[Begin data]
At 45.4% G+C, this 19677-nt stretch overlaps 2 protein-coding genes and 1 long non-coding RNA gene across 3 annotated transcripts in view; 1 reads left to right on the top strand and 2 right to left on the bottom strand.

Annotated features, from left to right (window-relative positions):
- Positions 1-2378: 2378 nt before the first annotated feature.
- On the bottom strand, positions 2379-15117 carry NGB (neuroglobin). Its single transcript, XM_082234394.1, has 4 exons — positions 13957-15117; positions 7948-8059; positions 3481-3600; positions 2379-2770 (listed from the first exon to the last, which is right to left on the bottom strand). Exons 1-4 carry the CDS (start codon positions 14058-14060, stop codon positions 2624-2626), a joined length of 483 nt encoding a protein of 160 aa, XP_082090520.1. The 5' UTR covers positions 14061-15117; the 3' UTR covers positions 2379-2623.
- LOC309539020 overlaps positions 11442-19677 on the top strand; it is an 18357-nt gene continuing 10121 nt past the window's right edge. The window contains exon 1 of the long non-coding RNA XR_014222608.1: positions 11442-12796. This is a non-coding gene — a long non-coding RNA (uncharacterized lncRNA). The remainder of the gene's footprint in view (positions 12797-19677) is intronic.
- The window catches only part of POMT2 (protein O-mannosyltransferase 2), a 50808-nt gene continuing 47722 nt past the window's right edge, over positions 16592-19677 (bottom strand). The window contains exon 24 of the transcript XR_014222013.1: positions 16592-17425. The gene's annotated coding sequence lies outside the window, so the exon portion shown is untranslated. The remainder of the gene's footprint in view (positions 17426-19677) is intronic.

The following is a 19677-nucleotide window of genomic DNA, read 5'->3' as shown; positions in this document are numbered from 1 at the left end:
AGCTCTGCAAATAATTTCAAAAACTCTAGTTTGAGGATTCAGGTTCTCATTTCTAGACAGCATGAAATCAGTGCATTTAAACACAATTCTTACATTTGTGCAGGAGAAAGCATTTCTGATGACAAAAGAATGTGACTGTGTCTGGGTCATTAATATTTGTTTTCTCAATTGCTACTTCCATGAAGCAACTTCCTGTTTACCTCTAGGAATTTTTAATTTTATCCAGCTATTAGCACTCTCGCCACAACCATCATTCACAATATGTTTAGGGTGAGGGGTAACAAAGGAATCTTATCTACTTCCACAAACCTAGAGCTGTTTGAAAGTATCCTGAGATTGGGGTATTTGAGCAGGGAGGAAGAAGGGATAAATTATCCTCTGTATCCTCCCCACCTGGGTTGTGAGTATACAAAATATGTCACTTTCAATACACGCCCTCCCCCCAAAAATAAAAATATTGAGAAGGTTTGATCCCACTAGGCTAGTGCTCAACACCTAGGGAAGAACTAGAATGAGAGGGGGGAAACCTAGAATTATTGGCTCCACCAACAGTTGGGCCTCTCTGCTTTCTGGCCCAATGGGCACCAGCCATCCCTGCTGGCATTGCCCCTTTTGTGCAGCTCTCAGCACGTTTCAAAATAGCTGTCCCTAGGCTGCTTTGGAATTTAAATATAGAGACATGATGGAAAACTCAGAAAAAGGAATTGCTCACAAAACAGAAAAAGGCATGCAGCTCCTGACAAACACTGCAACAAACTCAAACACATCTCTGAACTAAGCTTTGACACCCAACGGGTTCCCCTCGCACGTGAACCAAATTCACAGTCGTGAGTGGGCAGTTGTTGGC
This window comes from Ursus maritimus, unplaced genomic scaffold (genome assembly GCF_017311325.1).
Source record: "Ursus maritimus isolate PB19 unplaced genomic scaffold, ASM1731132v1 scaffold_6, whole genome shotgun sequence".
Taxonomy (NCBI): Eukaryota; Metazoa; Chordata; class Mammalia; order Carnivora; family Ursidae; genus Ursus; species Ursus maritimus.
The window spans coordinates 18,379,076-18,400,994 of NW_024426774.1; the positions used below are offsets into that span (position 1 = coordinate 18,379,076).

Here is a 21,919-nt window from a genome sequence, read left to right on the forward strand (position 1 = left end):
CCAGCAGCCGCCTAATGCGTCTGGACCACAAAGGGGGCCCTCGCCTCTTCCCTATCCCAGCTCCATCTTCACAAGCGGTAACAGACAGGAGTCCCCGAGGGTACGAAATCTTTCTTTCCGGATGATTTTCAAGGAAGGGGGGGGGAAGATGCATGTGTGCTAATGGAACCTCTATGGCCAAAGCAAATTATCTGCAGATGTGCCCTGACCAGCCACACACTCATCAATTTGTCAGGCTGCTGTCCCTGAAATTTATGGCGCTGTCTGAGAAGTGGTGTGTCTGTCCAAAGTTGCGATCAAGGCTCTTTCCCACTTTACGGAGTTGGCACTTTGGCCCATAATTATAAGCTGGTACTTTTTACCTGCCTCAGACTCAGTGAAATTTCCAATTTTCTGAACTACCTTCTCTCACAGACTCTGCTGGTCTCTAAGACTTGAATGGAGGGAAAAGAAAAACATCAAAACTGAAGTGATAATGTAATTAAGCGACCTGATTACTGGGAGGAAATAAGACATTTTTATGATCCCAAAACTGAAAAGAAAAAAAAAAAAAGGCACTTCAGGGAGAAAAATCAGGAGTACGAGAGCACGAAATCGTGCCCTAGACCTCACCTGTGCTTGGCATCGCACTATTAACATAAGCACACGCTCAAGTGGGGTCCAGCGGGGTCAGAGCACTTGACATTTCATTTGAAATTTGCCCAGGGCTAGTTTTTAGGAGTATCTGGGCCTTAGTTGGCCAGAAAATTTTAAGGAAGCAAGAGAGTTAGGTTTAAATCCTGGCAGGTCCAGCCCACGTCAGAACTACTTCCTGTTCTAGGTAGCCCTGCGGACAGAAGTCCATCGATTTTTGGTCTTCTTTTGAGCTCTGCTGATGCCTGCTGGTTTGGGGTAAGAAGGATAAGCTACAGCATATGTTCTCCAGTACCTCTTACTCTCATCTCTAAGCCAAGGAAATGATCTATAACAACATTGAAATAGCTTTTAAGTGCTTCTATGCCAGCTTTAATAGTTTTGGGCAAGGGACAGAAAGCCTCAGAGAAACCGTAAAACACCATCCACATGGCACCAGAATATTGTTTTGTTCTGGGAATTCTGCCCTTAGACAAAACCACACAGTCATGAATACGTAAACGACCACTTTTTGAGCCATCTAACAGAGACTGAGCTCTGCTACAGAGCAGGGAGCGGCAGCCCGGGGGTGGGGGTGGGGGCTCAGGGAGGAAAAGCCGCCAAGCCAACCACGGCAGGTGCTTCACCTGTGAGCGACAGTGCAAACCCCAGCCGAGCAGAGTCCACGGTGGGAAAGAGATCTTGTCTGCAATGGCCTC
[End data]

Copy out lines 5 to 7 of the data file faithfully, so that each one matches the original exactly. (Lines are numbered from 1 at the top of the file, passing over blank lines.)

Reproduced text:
- LOC309539020 overlaps positions 11442-19677 on the top strand; it is an 18357-nt gene continuing 10121 nt past the window's right edge. The window contains exon 1 of the long non-coding RNA XR_014222608.1: positions 11442-12796. This is a non-coding gene — a long non-coding RNA (uncharacterized lncRNA). The remainder of the gene's footprint in view (positions 12797-19677) is intronic.
- The window catches only part of POMT2 (protein O-mannosyltransferase 2), a 50808-nt gene continuing 47722 nt past the window's right edge, over positions 16592-19677 (bottom strand). The window contains exon 24 of the transcript XR_014222013.1: positions 16592-17425. The gene's annotated coding sequence lies outside the window, so the exon portion shown is untranslated. The remainder of the gene's footprint in view (positions 17426-19677) is intronic.

The following is a 19677-nucleotide window of genomic DNA, read 5'->3' as shown; positions in this document are numbered from 1 at the left end: